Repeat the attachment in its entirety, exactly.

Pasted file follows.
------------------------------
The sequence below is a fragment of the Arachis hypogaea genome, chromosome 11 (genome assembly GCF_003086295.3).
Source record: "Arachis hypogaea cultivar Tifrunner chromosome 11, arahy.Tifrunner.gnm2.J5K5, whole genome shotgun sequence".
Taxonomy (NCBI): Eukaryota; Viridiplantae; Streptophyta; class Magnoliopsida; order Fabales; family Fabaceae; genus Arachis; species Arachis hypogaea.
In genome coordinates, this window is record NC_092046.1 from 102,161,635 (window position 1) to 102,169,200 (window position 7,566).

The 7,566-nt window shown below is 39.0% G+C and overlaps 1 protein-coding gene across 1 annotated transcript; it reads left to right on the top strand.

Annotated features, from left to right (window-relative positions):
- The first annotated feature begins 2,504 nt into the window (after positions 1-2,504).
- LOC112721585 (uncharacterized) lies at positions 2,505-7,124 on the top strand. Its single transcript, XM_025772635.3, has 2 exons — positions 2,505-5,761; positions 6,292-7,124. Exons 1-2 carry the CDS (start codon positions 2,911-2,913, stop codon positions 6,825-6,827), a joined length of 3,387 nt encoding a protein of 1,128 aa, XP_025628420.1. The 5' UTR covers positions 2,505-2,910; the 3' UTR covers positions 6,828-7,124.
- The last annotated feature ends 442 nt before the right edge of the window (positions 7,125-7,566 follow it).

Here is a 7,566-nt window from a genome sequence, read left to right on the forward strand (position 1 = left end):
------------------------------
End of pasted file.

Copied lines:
The sequence below is a fragment of the Arachis hypogaea genome, chromosome 11 (genome assembly GCF_003086295.3).
Source record: "Arachis hypogaea cultivar Tifrunner chromosome 11, arahy.Tifrunner.gnm2.J5K5, whole genome shotgun sequence".
Taxonomy (NCBI): Eukaryota; Viridiplantae; Streptophyta; class Magnoliopsida; order Fabales; family Fabaceae; genus Arachis; species Arachis hypogaea.
In genome coordinates, this window is record NC_092046.1 from 102,161,635 (window position 1) to 102,169,200 (window position 7,566).

The 7,566-nt window shown below is 39.0% G+C and overlaps 1 protein-coding gene across 1 annotated transcript; it reads left to right on the top strand.

Annotated features, from left to right (window-relative positions):
- The first annotated feature begins 2,504 nt into the window (after positions 1-2,504).
- LOC112721585 (uncharacterized) lies at positions 2,505-7,124 on the top strand. Its single transcript, XM_025772635.3, has 2 exons — positions 2,505-5,761; positions 6,292-7,124. Exons 1-2 carry the CDS (start codon positions 2,911-2,913, stop codon positions 6,825-6,827), a joined length of 3,387 nt encoding a protein of 1,128 aa, XP_025628420.1. The 5' UTR covers positions 2,505-2,910; the 3' UTR covers positions 6,828-7,124.
- The last annotated feature ends 442 nt before the right edge of the window (positions 7,125-7,566 follow it).

Here is a 7,566-nt window from a genome sequence, read left to right on the forward strand (position 1 = left end):